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TONKAWA

Located in southwestern Kay County and along the Salt Fork of the Arkansas River, Tonkawa is situated one mile east and south of the junction of Interstate 35 and U.S. Highways 77/177 and fourteen miles west of Ponca City. Between 1879 and 1885 the Nez Perce inhabited this area. In 1885, after the Nez Perce returned to their northern home, the Tonkawa and Lipan Apache were placed on the former reservation in Indian Territory. When the land became available for settlement by non-Indians during the Cherokee Outlet Opening in 1893, Eli V. Blake and Wiley William Gregory, two farmers from Kansas, claimed adjoining quarter sections. They decided to donate some of their land to form a town. Named for the Tonkawa tribe, the town was platted in March 1894. A post office was established on March 9, 1894, and Blake served as postmaster. Early newspapers included the Salt Fork Valley News, the Tonkawa Register, and the Tonkawa Weekly.

Transportation, education, agriculture, and oil have been important factors in Tonkawa's development. In 1899 the Blackwell and Southern Railway (later purchased by the Atchison, Topeka and Santa Fe Railway) completed their line through the town, greatly stimulating its growth. In 1901 the Oklahoma Territorial Legislature approved the establishment of the University Preparatory School (now Northern Oklahoma College) in Tonkawa. At 1907 statehood the population stood at 1,238 and in 1910 at 1,776. By 1911 the prosperous agricultural trade center had a school, three banks, and five churches. An oil boom in the 1920s created a temporary population of approximately fifteen thousand, a number that leveled to 3,311 by 1930. In 1941 a National Youth Administration radio-training program was established in Tonkawa. The program was initially started to train radio engineers; however, instruction was soon offered to U.S. Navy recruits during World War II. In September 1942 one of Oklahoma's eight prisoner of war base camps was built at Tonkawa. War-related activities helped the community to grow to 3,643 in 1950, the peak year of population.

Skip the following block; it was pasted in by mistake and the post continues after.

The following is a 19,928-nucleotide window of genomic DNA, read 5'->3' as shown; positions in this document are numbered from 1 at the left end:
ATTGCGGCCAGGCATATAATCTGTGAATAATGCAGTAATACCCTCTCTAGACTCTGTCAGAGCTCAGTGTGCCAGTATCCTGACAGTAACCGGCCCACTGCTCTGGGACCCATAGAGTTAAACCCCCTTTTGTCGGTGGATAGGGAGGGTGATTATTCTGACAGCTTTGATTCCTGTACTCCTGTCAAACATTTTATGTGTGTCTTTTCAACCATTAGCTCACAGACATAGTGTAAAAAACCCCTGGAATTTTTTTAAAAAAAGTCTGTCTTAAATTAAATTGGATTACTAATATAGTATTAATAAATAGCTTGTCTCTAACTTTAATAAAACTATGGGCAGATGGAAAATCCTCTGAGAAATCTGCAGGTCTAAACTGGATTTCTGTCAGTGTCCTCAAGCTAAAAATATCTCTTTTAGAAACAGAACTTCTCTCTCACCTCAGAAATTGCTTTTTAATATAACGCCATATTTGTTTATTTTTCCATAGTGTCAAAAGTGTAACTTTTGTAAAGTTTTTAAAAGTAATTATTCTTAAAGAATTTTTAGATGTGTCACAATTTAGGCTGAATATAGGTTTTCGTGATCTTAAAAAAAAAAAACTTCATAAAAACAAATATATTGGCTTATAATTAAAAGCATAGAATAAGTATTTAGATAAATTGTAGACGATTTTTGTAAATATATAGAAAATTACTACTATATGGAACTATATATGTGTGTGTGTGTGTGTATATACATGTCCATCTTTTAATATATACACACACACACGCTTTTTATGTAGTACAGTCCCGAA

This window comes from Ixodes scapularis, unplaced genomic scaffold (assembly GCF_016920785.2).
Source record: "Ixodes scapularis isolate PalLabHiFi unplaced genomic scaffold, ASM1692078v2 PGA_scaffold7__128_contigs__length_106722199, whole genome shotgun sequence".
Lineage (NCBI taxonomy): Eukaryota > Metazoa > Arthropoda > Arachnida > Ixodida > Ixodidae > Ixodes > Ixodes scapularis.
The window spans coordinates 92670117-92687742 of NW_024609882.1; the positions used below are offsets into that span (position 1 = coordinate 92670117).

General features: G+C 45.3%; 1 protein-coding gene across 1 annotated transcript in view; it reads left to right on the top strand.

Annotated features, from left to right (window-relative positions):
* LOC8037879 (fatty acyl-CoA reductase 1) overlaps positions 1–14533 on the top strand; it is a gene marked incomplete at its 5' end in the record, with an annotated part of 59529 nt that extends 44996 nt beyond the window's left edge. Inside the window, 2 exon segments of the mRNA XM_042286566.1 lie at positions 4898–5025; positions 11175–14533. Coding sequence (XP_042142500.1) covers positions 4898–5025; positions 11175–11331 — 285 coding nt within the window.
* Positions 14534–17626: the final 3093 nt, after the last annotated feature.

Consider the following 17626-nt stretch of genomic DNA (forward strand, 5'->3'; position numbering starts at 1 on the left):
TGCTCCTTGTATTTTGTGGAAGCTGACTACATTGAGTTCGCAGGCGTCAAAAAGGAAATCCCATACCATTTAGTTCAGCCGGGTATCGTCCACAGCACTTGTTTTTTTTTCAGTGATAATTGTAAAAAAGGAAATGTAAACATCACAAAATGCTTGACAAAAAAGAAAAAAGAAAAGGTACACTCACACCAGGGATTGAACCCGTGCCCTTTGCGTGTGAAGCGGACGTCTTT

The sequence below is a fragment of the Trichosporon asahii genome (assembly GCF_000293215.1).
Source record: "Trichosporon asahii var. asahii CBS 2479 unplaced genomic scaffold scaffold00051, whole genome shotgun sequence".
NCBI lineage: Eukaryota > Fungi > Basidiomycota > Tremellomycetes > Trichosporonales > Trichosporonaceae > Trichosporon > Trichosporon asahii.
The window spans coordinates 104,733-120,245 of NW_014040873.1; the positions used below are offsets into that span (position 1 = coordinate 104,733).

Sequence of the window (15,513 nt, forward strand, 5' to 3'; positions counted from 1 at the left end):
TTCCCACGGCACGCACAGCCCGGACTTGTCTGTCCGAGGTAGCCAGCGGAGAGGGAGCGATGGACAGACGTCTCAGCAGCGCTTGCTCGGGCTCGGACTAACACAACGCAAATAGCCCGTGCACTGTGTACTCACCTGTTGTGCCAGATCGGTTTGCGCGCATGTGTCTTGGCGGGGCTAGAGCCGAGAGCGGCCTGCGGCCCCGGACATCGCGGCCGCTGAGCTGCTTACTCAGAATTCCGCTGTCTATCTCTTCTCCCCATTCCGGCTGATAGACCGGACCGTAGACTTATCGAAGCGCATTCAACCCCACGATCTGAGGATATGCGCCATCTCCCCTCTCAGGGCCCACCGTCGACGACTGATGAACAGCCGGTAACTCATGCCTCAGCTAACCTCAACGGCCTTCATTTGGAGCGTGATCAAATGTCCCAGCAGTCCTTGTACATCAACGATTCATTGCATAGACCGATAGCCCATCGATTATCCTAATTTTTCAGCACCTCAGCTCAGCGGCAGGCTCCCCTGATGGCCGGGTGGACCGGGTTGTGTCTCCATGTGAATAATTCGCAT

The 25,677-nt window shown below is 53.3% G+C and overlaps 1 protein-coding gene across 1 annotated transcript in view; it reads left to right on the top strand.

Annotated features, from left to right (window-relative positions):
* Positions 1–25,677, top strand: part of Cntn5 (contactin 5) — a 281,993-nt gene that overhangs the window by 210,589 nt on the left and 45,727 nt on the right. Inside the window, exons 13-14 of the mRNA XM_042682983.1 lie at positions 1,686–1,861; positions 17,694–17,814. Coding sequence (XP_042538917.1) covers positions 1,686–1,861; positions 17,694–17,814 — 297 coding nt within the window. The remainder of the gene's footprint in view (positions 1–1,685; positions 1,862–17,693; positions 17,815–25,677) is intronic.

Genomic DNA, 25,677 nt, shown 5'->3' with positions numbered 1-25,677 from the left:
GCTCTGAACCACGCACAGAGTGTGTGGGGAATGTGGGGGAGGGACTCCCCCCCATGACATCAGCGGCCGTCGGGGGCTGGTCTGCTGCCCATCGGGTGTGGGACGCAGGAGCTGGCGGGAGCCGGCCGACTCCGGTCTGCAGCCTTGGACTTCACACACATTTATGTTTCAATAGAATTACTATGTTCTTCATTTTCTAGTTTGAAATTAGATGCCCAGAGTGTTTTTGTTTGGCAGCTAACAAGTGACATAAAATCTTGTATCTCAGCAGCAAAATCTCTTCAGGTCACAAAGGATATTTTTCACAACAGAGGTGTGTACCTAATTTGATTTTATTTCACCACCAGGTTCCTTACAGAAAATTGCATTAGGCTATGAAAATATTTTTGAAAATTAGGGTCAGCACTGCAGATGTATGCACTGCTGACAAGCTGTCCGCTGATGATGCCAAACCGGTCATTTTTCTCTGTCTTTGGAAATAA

At the turn of the twenty-first century Tonkawa, with a council-manager form of town government, had a population of 3,299. Citizens supported the weekly Tonkawa News newspaper and a school system, which offered grades prekindergarten through high school. Buildings and sites listed in the National Register of Historic Places were the First Presbyterian Church of Tonkawa (NR 94001081), the Mahoney House and Garage (NR 84003074), the Tonkawa National Guard Armory (NR 88001363), and the site of the Nez Perce Reservation (NR 74001663). Local attractions included the A. D. Buck Museum of Science and History, the Tonkawa Historical Museum, and the Tonkawa Tribal Museum.

SEE ALSO: SETTLEMENT PATTERNS.

BIBLIOGRAPHY: William P. Corbett, "Peerless Princess of the Best Country: The Early Years of Tonkawa," The Chronicles of Oklahoma 63 (Winter 1984-85). Profiles of America, Vol. 2 (2d ed.; Millerton, N.Y.: Grey House Publishing, 2003). "Tonkawa," Vertical File, Research Division, Oklahoma Historical Society, Oklahoma City.

Linda D. Wilson

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